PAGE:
- Smythe, D.H.D., AO, Commodore, RAN
- Biographies and personal histories, History - WW2
- None noted.
- RAN Ships
- None noted.
- March 1975 edition of the Naval Historical Review (all rights reserved)
For five days in June 1944, a young Australian Naval Lieutenant who was serving on exchange duty as the Gunnery Control Officer in a British cruiser kept a diary. Those days covered the days immediately before, and the day itself, of the landings in Normandy on 6th June. The diary was subsequently, after some deletions by the wartime censors, sent to an Australian newspaper.
A Five Day Diary – Second Front
Friday, 2nd June 1944
We’ve just sailed in the British cruiser HMS Danae at the start of the trip which, barring accidents or unkind weather, will finish with the assault on fortress Europe. The Navy’s part will be easier for the individual than the Army’s; I might almost say that we’ll be having a grandstand view from a safe ringside seat, with Tommy Atkins and his Yankee cousin providing the entertainment at the cost of the Hun. But at least we shall be in it, and for that I shall be both proud and thankful. Proud because I will be an officer in a fighting unit of the world’s most famous service in the biggest moment in history, and thankful because to have been away at this moment in some easy situation would have made me extremely disappointed. True, I have had a minor part in other battles of this war, but none of them comparable to this terrific assault which will be to my mind the keypoint of the whole world war.
We slipped unobtrusively out of the Clyde this afternoon, as we have done several times in the past fortnight, and no doubt the shoreside watchers gained the intended impression that we were off for another exercise. But, again all being well, this journey will finish off the coast of France on Monday morning, June 5th 1944 – a date which could become a historical one.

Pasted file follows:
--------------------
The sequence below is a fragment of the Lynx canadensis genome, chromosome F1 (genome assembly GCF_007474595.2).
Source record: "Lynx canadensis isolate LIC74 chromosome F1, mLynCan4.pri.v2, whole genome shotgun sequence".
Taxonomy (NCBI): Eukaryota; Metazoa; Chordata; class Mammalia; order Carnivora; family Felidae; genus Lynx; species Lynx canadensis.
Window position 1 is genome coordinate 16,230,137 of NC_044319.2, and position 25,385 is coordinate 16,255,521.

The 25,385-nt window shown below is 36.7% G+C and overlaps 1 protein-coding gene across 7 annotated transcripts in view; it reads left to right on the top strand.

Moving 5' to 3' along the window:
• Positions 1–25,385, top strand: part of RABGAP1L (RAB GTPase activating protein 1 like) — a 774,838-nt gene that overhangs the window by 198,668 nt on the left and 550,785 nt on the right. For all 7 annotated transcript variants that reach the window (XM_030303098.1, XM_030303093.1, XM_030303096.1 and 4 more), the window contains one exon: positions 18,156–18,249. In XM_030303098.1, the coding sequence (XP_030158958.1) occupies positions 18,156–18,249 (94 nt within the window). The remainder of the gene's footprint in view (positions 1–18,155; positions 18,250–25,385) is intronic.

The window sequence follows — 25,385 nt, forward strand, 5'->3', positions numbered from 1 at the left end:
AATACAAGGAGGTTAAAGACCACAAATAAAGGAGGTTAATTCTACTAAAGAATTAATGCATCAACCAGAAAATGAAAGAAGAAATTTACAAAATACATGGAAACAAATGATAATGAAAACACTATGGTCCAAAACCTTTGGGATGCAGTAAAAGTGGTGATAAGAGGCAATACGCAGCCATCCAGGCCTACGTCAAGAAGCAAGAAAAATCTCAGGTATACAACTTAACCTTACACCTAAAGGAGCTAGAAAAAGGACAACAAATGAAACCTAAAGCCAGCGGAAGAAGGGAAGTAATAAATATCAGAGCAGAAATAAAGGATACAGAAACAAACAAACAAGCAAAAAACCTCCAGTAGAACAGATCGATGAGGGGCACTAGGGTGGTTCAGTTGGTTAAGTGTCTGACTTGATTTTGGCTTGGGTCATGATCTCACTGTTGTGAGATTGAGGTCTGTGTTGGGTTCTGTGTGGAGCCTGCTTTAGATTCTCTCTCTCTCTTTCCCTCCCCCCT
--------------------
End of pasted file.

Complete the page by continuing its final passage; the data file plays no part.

Rear Admiral Patterson leads this particular force. Hardened seadogs and inwardly-scared new entries alike will look to him for leadership and wisdom. From HMS Mauritius he controls us, Force D for Dog, the bombardment force of Force S, the naval covering force for Sword area. His cruiser Mauritius, ourselves, Arethusa and the Polish Dragon, following behind the eleven neat little ships of the 40th minesweeper flotilla, are at the moment strung out in line ahead some miles ahead of the two battleships Warspite and Ramillies, with their screen of four ‘S’ class destroyers and two frigates, Rowley and Holmes. Tonight and tomorrow all should be quiet, and it will not be till Sunday that we shall know whether we are committed to the attack or not. So until then we can take stock of ourselves and prepare for whatever may befall us.
Saturday, 3rd June 1944
The day has passed quietly enough for us, if one can disregard the inescapable undercurrent of excitement and tension that grips us all. Since early morning, as we have crawled southward down the west coast of Britain, we have been constantly passing or being passed by other ships bent on the same enterprise as ourselves. Southward, ever southward, moves the gathering power of our sea might. First, this forenoon, we overhauled and passed a convoy of some fifty vessels, every one of them one of those famed ships produced by the Americans, the Liberty ships. In the afternoon a force of aged US battleships and French cruisers, escorted by speedy, modern Yank destroyers, came up astern and in time disappeared ahead. As I write this we are overhauling another mighty merchant fleet, while throughout tonight we shall pass, no doubt, many another member of our joint forces of liberation.
Devon’s in sight ahead now, as we cross the Bristol Channel, and soon we shall be making the Lizard, with its threat of intensive U-boat concentration and, by tomorrow night, I trust we shall be on our way toward northern France, our goal. Our immediate objective will be Ouistreham, at the mouth of the Orne, and within 48 hours that name among others will be on the lips of millions the world over. I only trust that we all three Services may do justice to the hopes of the world of freedom-loving peoples, that the Navy may live up to its honour and worthily support our brethren in khaki, and that this ship may show that her 25 years of life have not lessened her sting when the great moment comes.